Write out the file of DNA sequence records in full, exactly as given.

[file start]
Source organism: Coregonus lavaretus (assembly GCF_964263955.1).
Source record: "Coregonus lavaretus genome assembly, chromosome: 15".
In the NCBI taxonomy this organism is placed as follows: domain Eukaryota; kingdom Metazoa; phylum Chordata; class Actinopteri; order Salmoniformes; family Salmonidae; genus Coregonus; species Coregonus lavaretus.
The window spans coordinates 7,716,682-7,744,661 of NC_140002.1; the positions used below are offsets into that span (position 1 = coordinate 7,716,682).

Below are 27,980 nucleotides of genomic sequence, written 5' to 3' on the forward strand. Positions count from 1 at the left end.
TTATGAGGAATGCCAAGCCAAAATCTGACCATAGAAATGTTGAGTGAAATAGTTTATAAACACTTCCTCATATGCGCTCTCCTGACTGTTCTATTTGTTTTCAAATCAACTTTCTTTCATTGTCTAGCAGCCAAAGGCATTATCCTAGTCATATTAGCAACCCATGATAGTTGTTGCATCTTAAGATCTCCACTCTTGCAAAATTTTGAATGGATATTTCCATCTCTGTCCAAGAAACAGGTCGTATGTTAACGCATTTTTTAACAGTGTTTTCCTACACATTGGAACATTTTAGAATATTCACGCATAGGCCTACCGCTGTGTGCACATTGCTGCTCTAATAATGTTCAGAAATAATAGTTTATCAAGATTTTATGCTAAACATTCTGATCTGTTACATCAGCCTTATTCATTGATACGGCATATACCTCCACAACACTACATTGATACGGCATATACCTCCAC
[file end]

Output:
Source organism: Coregonus lavaretus (assembly GCF_964263955.1).
Source record: "Coregonus lavaretus genome assembly, chromosome: 15".
In the NCBI taxonomy this organism is placed as follows: domain Eukaryota; kingdom Metazoa; phylum Chordata; class Actinopteri; order Salmoniformes; family Salmonidae; genus Coregonus; species Coregonus lavaretus.
The window spans coordinates 7,716,682-7,744,661 of NC_140002.1; the positions used below are offsets into that span (position 1 = coordinate 7,716,682).

Below are 27,980 nucleotides of genomic sequence, written 5' to 3' on the forward strand. Positions count from 1 at the left end.
TTATGAGGAATGCCAAGCCAAAATCTGACCATAGAAATGTTGAGTGAAATAGTTTATAAACACTTCCTCATATGCGCTCTCCTGACTGTTCTATTTGTTTTCAAATCAACTTTCTTTCATTGTCTAGCAGCCAAAGGCATTATCCTAGTCATATTAGCAACCCATGATAGTTGTTGCATCTTAAGATCTCCACTCTTGCAAAATTTTGAATGGATATTTCCATCTCTGTCCAAGAAACAGGTCGTATGTTAACGCATTTTTTAACAGTGTTTTCCTACACATTGGAACATTTTAGAATATTCACGCATAGGCCTACCGCTGTGTGCACATTGCTGCTCTAATAATGTTCAGAAATAATAGTTTATCAAGATTTTATGCTAAACATTCTGATCTGTTACATCAGCCTTATTCATTGATACGGCATATACCTCCACAACACTACATTGATACGGCATATACCTCCAC